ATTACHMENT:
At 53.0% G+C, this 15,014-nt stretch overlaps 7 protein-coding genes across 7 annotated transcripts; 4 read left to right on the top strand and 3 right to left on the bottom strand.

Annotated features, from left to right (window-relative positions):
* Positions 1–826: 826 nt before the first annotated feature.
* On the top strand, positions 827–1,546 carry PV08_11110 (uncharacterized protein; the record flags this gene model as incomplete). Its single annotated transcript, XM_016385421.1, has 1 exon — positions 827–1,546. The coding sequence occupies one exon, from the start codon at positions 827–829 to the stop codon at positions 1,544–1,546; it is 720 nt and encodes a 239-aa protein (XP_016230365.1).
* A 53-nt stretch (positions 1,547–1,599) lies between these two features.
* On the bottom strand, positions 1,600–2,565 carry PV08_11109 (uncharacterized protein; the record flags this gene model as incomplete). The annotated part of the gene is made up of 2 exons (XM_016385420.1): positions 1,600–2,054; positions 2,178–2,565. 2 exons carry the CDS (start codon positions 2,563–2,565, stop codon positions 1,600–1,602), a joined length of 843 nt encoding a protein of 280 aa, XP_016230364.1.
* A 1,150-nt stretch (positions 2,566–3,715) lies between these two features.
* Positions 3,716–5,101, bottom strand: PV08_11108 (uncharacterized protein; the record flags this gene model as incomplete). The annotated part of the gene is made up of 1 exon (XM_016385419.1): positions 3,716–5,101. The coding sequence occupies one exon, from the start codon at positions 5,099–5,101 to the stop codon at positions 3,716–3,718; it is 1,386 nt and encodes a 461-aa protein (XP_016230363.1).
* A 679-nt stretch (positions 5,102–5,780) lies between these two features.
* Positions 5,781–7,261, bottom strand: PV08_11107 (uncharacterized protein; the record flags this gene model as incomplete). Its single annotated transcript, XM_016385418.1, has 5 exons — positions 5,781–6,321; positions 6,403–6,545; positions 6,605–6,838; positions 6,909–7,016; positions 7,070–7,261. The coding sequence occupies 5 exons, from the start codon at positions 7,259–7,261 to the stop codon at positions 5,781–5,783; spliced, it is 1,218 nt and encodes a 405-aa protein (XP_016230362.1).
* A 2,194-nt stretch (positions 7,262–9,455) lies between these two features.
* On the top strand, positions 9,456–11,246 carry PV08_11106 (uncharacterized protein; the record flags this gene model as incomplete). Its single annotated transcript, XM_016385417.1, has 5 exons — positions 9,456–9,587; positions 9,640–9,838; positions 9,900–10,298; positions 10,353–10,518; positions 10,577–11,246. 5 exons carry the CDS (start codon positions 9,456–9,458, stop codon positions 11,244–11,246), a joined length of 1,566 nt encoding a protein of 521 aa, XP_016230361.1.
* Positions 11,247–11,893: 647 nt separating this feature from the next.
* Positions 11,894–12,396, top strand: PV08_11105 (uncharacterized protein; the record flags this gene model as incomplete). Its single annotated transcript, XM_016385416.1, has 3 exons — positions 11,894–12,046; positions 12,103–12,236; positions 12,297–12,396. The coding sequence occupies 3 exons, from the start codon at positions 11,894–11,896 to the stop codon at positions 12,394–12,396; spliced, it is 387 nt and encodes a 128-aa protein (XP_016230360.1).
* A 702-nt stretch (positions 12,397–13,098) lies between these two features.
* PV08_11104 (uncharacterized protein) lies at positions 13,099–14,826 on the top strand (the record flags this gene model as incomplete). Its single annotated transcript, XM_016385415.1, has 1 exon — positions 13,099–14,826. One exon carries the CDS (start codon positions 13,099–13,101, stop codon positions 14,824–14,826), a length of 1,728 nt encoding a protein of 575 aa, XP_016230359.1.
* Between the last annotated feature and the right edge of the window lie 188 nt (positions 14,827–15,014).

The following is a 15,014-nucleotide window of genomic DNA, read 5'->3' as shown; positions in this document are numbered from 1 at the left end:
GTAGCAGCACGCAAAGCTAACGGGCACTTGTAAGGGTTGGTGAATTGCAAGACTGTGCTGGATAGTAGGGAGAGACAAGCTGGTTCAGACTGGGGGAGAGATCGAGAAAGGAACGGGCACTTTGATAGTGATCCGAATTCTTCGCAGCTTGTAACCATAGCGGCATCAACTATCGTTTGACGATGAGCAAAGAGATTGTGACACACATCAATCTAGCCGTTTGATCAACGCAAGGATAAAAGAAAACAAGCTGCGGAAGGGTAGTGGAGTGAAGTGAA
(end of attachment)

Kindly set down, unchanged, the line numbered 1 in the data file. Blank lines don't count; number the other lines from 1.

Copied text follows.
At 53.0% G+C, this 15,014-nt stretch overlaps 7 protein-coding genes across 7 annotated transcripts; 4 read left to right on the top strand and 3 right to left on the bottom strand.